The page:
- Start seed indoors in spring or summer; seeds germinate in 6 to 8 weeks.
- Sow seed outdoors in shaded beds in summer.
- Transplant seedlings when they are about 4 inches (10cm ) tall.
- Set plants outdoors after the danger of frost passes in spring.
- Plants usually bloom during their second year.
Planting and spacing Astilbe
- Plant astilbe in humus-rich soil.
- Start seed indoors in flats or a six-pack with sterile potting soil. Cover the seed with 1/8 inch of fine soil.
- Seeds germinate in 6 to 8 weeks at 65°F (18°C).
- Thin or transplant seedlings when they are 4 inches (10cm) tall.
- Set astilbe plants in the garden 12 to 36 inches (30-91cm) apart.
- Potted plants may be set outdoors from spring to fall.
How to water and feed Astilbe
- Keep the soil evenly moist for astilbes. Make sure the soil is well-drained. Leaves will scorch and brown if the soil dries out.
- Fertilizer astilbes every four weeks with an all-purpose fertilizer.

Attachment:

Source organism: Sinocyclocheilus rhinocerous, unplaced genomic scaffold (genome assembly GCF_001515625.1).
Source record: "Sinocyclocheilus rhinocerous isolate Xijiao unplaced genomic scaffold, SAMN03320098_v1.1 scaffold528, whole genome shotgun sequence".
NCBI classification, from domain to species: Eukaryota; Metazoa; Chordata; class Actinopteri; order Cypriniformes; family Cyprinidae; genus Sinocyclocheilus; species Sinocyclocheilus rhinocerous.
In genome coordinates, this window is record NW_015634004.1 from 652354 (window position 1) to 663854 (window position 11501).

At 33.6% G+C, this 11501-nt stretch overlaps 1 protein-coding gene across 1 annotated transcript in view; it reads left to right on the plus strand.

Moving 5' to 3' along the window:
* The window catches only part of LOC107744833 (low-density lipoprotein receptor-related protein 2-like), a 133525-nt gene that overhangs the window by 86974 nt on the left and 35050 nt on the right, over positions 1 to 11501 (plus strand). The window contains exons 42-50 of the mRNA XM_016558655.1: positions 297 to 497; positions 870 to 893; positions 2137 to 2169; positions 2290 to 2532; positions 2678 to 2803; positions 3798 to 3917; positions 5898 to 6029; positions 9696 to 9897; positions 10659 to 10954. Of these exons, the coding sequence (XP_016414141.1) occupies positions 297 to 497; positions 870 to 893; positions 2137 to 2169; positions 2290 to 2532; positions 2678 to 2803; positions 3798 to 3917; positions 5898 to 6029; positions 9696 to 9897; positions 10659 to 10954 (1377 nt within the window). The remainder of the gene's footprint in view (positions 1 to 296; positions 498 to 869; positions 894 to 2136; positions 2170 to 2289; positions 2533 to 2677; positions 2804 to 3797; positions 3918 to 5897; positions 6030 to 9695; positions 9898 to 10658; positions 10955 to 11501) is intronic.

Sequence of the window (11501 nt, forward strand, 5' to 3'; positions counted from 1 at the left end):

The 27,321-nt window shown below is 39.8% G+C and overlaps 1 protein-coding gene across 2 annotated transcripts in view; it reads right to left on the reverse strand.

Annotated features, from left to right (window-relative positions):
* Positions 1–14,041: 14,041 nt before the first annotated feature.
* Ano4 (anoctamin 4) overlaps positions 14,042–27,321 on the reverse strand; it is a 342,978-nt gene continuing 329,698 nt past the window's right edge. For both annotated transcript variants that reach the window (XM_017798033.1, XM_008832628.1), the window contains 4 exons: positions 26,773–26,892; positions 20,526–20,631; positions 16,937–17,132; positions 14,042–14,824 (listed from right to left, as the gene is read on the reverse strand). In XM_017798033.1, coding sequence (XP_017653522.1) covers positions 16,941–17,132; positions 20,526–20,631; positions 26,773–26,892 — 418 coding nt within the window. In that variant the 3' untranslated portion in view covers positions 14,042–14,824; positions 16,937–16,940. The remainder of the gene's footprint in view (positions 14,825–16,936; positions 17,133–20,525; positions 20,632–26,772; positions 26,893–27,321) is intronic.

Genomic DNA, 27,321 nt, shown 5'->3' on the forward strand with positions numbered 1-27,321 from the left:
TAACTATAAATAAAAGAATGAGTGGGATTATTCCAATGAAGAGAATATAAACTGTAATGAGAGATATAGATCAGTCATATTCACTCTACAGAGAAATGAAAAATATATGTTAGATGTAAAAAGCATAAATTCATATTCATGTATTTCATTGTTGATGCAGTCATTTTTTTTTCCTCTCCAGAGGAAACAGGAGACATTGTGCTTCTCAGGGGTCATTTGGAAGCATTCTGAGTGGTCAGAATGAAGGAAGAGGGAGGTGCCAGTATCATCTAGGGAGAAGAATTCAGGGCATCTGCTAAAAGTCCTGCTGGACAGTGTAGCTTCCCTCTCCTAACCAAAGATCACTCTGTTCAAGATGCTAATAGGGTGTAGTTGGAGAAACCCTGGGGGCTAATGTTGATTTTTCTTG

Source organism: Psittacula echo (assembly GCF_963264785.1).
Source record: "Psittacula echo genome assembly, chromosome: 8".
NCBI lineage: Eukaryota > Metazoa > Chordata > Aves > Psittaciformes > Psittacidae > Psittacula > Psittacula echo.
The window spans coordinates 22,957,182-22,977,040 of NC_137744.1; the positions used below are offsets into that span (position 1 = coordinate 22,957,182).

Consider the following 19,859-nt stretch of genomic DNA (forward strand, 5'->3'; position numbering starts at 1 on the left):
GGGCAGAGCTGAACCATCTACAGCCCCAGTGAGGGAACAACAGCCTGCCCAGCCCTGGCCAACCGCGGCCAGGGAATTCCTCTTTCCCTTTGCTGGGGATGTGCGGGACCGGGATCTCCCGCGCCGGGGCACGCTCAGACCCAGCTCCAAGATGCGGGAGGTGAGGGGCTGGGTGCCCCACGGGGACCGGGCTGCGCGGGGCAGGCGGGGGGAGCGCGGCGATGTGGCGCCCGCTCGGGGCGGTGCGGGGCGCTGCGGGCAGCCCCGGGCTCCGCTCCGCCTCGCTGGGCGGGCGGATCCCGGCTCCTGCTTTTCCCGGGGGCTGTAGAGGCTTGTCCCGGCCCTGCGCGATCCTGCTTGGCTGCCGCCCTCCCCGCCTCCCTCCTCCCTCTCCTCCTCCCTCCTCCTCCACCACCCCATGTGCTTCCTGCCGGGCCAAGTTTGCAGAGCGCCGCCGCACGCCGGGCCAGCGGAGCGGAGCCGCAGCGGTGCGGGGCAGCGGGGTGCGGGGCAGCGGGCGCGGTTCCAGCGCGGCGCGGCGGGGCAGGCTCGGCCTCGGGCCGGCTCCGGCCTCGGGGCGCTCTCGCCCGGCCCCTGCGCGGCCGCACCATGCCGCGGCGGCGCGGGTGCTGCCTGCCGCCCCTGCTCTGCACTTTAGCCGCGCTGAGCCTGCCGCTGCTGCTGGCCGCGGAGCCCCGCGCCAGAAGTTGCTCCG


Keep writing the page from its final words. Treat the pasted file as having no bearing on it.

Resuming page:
- Mulch around plants to conserve soil moisture.
- Divide astilbe every 3 to 4 years in spring or fall.
- Remove flower stalks when they turn brown after blooming to keep plants from self-sowing.
- Astilbe is susceptible to crown rot in wet soil, especially in winter
- Protect astilbe in winter by mulching around the crown of the plant with chopped leaves. Remove the mulch in early spring when growth begins.
Astilbe pests and diseases
- Japanese beetles and spider mites may attack Astilbe.
- Spider mites may be a problem in warm areas; spray with insecticidal soap.
- Control root rot with good drainage and air circulation.
- Astilbe seed will germinate in 20 to 25 days at 55°-72°F (13°-22°C).
- Blooms ripen into rich russet seedheads from which seed can be harvested for planting the next season.
- Plants can be divided every couple of years in spring or fall
- Divide crowded clumps every 3 to 4 years and replant in enriched soil. Dig deeply being careful not to disturb the roots. Use a sharp knife to cut through woody roots.
- Replant divisions immediately.
Astilbe varieties to grow